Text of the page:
European rights group joins call for comfort women compensation

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Friday, August 23, 2013

A BERLIN-BASED human rights center asked the Supreme Court on Friday to recognize the right to compensation of 70 Filipino women who were sexually abused by Japanese soldiers during World War II.

In asking for the Court’s permission to intervene in the case, the European Center for Constitutional and Human Rights (ECCHR) said the Philippine government has a duty under international law to examine the claims for compensation that have been brought by the survivors.

"It is widely recognized, that if an individual’s rights are infringed in the context of an armed conflict, he or she has to receive compensation for the harm he or she suffered. Due to the absence of a specific enforcement mechanism, their claims shall be recognized and supported by national authorities," the petition read.

For example, the Italian Supreme Court of Cassation affirmed in 2008 that individual victims have an enforceable right to seek compensation. That decision ordered Germany to compensate victims of war massacres on June 29, 1944.

While Greece had previously entered into a reparations agreement with Germany, its lower courts found that the Germans should pay survivors of the massacre in Distomo village committed by their armed forces also in 1944.

The petition said the sexual enslavement of Filipinas and other women in Asian countries under Japanese rule was prohibited even during World War II, citing the 1926 Slavery Convention.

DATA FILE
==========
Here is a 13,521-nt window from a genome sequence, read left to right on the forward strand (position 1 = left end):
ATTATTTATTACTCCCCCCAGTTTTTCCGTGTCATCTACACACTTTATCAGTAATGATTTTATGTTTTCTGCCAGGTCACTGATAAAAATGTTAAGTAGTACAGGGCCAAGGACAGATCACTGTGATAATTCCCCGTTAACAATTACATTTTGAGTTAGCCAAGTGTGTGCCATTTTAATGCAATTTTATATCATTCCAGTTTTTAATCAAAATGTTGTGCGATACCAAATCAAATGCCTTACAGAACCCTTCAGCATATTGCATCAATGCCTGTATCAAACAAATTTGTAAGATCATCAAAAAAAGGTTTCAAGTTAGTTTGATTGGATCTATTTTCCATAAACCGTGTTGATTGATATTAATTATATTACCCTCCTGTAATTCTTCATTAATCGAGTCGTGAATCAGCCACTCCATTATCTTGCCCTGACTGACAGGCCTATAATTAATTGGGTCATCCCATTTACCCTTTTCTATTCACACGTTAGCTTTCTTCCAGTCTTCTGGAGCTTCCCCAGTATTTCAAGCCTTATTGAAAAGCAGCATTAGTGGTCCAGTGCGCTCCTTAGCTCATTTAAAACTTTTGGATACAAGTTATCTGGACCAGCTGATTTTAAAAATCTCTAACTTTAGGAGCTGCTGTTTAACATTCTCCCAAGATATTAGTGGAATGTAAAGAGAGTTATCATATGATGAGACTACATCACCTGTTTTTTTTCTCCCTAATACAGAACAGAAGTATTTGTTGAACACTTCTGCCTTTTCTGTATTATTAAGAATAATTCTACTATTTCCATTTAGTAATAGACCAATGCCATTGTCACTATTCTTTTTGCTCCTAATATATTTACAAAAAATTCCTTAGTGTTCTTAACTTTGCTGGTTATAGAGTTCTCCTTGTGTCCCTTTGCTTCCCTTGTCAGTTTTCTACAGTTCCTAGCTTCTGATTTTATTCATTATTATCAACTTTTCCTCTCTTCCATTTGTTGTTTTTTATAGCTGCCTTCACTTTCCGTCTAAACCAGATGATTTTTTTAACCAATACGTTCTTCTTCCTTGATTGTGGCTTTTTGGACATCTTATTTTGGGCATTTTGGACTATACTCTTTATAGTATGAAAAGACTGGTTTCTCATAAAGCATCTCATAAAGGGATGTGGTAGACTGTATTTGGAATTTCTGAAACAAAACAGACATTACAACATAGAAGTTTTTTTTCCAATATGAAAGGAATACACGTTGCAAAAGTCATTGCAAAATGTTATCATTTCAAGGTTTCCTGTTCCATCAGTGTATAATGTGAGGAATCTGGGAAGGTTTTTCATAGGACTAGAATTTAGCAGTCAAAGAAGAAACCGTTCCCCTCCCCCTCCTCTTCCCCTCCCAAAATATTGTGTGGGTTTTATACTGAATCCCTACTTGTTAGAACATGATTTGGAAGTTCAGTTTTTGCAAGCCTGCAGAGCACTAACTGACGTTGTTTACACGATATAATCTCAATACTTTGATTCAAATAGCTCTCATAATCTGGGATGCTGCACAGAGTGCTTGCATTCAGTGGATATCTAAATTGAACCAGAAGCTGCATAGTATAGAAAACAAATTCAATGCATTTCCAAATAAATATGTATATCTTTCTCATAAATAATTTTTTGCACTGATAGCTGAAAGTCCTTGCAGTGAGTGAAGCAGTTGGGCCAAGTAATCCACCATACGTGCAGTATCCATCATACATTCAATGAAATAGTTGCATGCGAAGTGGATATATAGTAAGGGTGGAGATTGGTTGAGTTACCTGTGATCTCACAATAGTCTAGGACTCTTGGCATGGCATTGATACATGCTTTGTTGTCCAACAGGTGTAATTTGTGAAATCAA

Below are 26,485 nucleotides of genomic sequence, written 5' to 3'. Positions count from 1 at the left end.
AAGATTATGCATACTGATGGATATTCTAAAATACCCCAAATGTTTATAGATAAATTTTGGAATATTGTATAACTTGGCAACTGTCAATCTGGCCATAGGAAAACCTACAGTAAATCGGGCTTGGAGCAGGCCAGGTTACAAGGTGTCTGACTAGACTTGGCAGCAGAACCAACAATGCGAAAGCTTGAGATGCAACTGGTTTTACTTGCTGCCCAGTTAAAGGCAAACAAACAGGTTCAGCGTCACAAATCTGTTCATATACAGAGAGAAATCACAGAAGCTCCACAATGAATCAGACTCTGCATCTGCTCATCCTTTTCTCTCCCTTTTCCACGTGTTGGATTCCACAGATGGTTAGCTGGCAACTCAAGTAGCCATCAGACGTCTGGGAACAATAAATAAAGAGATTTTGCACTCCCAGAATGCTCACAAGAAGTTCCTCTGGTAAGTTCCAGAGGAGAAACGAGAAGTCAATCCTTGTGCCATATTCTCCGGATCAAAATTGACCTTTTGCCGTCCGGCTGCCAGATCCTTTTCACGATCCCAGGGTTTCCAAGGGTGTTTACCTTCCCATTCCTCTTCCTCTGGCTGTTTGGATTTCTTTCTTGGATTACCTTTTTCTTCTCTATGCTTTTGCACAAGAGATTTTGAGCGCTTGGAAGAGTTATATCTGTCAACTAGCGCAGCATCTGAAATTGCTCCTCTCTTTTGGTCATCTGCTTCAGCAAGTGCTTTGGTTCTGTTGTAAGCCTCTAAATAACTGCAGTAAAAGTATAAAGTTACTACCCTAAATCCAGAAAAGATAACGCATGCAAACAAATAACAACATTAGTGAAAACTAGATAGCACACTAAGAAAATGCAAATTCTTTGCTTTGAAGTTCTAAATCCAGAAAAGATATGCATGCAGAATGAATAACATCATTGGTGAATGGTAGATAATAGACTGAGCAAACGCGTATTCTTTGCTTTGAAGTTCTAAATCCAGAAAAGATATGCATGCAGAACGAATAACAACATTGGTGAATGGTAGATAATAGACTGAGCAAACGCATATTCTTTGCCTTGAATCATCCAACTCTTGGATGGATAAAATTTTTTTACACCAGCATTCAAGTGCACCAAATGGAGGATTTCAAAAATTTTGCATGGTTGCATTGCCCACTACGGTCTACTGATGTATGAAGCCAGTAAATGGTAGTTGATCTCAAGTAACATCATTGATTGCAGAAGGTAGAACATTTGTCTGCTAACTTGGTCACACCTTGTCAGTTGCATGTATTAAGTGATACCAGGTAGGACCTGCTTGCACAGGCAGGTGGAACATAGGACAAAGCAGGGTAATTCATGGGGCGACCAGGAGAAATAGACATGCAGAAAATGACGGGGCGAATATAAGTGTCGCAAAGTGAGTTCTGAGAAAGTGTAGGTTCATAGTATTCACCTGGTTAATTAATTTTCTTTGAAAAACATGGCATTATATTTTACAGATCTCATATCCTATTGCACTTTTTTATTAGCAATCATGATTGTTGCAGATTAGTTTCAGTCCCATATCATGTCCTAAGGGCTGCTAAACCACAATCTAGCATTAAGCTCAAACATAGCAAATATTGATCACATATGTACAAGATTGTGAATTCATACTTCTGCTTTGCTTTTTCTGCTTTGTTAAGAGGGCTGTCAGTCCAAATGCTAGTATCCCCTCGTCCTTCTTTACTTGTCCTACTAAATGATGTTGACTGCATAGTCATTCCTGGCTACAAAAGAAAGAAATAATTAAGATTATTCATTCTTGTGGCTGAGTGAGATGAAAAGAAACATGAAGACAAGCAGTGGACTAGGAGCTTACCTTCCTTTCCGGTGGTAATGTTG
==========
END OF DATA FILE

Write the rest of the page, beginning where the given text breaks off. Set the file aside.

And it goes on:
"Although Japan did not ratify the Convention, it was bound by the prohibition of slavery, as by the 1930s the Slavery Convention had attained the status of customary international law," said ECCHR, which helped pursued accountability from former Argentine generals for the so-called "Dirty War" against leftists in the 1970s.

But the Philippines' High Tribunal in its April 2010 ruling junked the petition filed by Isabelita Vinuya and other elderly women (collectively known as "Malaya Lolas"), saying that the country has no obligation to fight for their claims.

It also respected the Executive Department's power under the Constitution and the law to determine whether to espouse the women's claim against Japan, which occupied the Philippines from 1942 to 1945.

"Petitioners take quite a theoretical leap in claiming that these proscriptions automatically imply that the Philippines is under a non-derogable obligation to prosecute international crimes...Absent the consent of states, an applicable treaty regime, or a directive by the Security Council, there is no non-derogable duty to institute proceedings against Japan," the High Court said through Associate Justice Mariano del Castillo.

The petitioners appealed the decision, which allegedly plagiarized certain passages from foreign articles.

The controversy resulted in an attempt to impeach del Castillo but the House of Representatives suddenly lost interest and pursued the ouster of then Chief Justice Renato Corona last year for alleged misdeclaration of assets.

Del Castillo was also asked to resign by 37 members of the University of the Philippines College of Law led by former dean Marvic Leonen, who later became SC Associate Justice. (Virgil Lopez/Sunnex)

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